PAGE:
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Community

Club news

Friends of the Library

Friends of the Library met Jan. 21 with the following board members present: Starr Cure, Jessica Duncan, Judy Hoakison, Bunny Norton, Kay Raymond, Julie Schieffer, Ann Coulter, David Hargrove, Sarah King and Jane King.

Coulter and Hargrove mentioned the St. Patrick’s dinner and auction to be held March 16. Hargrove encouraged members to be active on Facebook and the use of FOL Facebook page to spark some joy. The Valentine cookie bouquet information is on the LED sign. The board of trustees wants more programming this year and would appreciate help from FOL. On March 9, Jennie Hargrove will present a program called Instant Pot Boot Camp.

It was approved to pay two bills for the summer reading programs.

People can order Valentine cookie bouquets by calling the library at 641-782-2277 or by sending in the order form published in the Creston News Advertiser.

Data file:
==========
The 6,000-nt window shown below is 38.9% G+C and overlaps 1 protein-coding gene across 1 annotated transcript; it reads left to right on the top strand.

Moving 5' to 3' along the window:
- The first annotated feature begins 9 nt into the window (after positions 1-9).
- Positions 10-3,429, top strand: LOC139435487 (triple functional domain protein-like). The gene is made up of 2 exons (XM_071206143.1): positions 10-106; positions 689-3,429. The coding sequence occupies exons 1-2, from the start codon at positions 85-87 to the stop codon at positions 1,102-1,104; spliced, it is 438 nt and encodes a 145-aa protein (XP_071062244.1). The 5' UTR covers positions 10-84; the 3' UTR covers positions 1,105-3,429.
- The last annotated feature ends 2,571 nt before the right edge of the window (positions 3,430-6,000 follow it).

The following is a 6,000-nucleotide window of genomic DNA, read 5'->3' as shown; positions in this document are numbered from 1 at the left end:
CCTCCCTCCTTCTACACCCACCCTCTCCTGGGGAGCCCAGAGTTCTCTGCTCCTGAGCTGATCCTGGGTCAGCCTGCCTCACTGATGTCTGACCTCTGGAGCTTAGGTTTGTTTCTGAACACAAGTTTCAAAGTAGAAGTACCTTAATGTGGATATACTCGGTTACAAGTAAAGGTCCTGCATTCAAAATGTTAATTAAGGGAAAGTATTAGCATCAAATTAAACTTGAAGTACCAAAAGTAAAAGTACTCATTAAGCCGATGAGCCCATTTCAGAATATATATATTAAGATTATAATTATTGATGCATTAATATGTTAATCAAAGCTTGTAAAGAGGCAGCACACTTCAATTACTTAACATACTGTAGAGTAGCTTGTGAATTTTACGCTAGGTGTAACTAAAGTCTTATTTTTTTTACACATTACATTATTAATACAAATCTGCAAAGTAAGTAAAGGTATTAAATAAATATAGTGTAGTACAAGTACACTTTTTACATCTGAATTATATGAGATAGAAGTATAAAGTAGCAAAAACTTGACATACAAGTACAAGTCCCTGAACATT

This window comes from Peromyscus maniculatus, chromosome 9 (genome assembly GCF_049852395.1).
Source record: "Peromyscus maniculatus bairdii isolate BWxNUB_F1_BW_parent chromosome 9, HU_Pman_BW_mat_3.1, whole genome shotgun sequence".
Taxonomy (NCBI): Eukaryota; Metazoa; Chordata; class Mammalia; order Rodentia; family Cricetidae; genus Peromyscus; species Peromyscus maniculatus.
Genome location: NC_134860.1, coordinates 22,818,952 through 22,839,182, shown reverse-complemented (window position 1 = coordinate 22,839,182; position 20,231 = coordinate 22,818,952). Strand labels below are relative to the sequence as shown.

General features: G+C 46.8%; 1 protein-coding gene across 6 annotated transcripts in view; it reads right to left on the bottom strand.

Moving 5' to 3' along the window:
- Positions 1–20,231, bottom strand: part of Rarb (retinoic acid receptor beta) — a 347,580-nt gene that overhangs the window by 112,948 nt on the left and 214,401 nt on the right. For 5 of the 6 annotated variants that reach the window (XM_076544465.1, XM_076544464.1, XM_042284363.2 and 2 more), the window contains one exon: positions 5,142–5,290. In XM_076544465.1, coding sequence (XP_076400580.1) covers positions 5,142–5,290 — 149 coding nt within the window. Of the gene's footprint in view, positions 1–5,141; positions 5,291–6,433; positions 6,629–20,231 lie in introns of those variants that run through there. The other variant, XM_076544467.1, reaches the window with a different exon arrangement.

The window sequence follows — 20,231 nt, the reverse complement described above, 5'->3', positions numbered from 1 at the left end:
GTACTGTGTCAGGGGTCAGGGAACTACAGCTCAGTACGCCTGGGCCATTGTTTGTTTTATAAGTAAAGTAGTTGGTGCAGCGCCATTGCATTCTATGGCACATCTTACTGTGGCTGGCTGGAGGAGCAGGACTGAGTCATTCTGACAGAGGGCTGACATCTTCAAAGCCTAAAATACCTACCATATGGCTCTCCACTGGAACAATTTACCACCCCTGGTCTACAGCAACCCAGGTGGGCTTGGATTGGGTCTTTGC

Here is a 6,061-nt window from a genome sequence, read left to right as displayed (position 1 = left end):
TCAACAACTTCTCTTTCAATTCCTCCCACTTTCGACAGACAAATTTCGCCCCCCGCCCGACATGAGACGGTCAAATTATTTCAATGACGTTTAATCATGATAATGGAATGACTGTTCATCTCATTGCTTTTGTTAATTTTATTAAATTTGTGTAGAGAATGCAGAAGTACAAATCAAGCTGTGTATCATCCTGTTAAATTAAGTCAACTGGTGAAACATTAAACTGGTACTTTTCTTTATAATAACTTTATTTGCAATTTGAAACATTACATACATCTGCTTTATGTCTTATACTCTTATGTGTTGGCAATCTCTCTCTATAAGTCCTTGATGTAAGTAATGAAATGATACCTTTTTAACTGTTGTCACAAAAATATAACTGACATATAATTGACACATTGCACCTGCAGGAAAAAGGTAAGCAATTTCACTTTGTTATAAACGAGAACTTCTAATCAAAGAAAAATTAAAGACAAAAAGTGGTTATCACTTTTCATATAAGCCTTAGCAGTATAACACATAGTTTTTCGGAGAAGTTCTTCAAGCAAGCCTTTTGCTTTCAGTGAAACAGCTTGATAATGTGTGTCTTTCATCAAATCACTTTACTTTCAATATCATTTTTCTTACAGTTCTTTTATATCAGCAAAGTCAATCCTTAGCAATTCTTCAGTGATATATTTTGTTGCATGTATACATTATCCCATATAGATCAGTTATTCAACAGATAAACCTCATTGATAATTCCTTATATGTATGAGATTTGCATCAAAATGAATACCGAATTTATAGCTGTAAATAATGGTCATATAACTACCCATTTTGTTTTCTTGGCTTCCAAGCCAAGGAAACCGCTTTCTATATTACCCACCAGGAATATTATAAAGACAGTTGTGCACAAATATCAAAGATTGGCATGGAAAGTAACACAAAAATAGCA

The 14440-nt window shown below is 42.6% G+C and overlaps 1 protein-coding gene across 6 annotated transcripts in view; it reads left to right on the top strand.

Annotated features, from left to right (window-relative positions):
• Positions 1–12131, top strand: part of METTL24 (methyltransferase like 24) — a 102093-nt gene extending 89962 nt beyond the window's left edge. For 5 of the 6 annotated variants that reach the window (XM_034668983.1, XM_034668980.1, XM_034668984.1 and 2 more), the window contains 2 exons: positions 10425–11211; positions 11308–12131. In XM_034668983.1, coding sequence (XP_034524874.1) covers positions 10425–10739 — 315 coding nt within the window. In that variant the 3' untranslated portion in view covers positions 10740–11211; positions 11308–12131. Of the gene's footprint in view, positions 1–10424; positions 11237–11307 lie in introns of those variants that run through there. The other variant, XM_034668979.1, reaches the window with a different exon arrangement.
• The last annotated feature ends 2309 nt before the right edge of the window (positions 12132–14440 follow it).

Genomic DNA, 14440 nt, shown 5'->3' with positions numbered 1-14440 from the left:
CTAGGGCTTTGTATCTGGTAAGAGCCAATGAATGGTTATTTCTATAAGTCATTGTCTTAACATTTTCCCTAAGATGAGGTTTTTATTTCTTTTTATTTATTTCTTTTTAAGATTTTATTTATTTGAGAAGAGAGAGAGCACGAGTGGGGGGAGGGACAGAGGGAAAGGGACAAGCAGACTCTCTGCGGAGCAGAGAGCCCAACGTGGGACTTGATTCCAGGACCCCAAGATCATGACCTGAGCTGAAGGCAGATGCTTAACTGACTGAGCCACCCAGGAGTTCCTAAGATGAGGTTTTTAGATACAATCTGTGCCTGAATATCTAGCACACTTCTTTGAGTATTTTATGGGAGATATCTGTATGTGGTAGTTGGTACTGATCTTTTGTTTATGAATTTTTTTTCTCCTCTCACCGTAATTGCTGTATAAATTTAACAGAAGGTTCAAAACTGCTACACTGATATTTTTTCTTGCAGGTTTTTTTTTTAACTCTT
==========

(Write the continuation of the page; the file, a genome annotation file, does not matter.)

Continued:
National Library Week is April 7-13. The theme is “Libraries = Strong Communities.” The UCDA coffee will be April 12 at the library.

The next meeting will be 6 p.m. Feb. 18 at the library.

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Elzevir

GFWC/Iowa Elzevir Reading Circle held their 125th anniversary luncheon 12:30 p.m. Friday, Jan. 11, in the home of Terry Ammon. In 1893, Elzevir was organized and became Federated 125 years ago.

Following a delicious meal, Delores Doench spoke about the United Charitable Association transitional house that is being remodeled in Lenox to hopefully open in the spring. There have been no government funds used in acquiring the land or building, nor will there be in operating the house. The board has set up necessary requirements and conditions to help women that might be in need of help. Their motto is “Give a hand up, not a hand out.” Doench would be willing to speak to other groups about this worthwhile project. Many donated items from members were given to her to help her cause.

The president then opened the meeting. Roll call was answered with members telling what they had learned about the above project. The secretary’s report was read and approved. The treasurer reported money had been given to the Christmas basket fund.

The January News and Notes from GFWC were passed around. Members were reminded to respond to Bancroft by Jan. 31, if planning to attend their anniversary party Feb. 4.